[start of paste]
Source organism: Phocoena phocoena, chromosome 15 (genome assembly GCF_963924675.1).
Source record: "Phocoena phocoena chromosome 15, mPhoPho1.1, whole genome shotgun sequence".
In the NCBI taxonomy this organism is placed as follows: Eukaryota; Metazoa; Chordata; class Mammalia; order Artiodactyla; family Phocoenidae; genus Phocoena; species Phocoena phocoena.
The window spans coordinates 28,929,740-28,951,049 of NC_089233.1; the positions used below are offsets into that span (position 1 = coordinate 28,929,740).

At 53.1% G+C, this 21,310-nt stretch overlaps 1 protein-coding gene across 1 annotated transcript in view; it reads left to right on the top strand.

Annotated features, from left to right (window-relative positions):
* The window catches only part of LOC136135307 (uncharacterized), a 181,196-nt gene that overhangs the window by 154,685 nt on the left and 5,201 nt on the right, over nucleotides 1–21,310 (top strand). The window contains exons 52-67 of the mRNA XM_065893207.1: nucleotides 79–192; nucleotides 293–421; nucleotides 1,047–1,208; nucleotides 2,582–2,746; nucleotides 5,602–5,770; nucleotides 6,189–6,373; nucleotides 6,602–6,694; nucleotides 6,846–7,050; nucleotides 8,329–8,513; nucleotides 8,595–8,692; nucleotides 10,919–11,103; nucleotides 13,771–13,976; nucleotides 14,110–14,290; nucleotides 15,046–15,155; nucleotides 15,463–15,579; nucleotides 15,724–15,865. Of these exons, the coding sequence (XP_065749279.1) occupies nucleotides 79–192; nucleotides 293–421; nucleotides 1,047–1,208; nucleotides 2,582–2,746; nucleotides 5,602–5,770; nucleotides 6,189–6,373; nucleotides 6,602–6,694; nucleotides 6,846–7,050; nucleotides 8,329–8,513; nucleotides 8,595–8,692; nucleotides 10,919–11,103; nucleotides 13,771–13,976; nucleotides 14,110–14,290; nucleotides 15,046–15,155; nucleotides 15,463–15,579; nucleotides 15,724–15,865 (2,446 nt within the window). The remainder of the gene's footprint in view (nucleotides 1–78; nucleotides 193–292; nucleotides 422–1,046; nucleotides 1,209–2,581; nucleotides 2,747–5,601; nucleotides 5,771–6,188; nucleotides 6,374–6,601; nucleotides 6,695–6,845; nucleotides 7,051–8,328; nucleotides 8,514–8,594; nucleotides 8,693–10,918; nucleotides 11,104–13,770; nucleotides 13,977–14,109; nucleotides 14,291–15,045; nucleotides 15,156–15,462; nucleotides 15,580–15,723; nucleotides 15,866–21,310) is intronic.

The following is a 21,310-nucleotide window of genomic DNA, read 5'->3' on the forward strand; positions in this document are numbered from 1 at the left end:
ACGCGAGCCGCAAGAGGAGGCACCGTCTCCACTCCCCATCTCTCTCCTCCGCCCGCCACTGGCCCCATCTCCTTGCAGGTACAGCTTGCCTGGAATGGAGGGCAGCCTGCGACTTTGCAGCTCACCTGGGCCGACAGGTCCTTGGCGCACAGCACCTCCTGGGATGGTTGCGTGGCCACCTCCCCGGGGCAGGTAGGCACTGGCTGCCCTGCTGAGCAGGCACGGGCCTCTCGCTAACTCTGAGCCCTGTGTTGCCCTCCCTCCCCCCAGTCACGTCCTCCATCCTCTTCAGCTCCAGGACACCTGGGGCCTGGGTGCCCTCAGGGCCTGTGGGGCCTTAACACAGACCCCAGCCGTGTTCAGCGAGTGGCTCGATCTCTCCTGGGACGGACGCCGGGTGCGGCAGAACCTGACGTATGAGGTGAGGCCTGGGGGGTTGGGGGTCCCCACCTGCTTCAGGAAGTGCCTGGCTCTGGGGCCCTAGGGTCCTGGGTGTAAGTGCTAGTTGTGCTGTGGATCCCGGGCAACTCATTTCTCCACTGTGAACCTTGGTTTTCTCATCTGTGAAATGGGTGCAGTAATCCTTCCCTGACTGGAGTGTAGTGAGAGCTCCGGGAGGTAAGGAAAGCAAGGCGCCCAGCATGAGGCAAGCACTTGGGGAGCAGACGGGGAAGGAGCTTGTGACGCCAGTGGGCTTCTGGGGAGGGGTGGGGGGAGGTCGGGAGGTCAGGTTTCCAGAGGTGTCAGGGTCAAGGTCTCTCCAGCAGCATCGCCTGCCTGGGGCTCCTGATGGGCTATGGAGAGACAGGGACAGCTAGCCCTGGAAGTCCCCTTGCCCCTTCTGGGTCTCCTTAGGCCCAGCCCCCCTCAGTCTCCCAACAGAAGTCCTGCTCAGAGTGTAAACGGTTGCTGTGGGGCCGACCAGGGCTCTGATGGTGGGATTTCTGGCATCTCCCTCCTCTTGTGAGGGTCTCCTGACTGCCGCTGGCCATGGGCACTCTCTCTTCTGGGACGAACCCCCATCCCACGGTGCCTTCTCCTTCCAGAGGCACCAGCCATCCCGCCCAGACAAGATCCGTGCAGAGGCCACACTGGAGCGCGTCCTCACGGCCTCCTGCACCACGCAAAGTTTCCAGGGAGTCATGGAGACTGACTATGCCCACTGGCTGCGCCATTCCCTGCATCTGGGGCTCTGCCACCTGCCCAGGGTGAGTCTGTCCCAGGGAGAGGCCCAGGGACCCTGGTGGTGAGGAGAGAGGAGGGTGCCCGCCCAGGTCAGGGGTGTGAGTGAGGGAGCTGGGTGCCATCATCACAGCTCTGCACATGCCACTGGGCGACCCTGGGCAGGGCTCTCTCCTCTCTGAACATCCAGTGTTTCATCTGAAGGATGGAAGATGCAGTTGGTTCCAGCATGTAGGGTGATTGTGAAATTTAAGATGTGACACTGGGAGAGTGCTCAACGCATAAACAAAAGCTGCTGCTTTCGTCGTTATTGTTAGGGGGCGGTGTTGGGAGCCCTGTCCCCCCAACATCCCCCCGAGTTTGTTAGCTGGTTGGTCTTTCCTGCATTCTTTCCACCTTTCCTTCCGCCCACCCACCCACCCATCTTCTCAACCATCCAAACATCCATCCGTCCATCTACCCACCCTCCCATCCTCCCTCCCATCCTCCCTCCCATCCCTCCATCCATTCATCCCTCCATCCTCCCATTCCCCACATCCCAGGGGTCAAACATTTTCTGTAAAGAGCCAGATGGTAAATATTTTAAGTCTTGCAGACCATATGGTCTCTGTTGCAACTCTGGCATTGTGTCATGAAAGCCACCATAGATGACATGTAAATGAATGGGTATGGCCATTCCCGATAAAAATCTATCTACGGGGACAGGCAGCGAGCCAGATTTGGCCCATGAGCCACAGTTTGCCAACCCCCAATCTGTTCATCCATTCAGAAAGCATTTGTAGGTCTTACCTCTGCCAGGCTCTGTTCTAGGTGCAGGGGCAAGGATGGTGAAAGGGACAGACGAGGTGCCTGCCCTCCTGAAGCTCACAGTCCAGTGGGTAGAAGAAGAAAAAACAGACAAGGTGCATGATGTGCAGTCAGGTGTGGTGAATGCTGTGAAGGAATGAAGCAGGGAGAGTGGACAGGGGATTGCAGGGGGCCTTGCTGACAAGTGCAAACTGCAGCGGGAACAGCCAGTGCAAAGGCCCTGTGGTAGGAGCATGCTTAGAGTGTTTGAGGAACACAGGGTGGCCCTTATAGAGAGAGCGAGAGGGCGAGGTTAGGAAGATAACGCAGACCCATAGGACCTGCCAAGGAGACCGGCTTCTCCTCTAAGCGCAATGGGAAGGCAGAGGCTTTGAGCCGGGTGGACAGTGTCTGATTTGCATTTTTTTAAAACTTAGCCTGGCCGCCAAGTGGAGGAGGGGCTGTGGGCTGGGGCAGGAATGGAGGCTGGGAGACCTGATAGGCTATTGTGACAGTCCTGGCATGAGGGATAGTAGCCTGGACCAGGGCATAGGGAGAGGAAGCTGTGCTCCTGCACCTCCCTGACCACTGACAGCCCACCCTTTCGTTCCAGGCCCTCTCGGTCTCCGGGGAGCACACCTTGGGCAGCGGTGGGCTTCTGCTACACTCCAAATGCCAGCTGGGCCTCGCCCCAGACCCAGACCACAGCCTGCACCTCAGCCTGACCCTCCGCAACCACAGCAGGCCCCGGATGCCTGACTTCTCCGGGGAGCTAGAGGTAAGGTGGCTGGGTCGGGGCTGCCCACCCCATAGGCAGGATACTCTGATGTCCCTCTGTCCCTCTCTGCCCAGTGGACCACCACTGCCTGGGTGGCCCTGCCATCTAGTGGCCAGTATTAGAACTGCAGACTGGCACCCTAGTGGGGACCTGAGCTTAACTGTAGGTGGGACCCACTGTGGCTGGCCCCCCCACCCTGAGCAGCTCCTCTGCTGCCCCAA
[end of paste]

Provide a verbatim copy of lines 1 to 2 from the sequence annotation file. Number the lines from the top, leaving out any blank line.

Source organism: Phocoena phocoena, chromosome 15 (genome assembly GCF_963924675.1).
Source record: "Phocoena phocoena chromosome 15, mPhoPho1.1, whole genome shotgun sequence".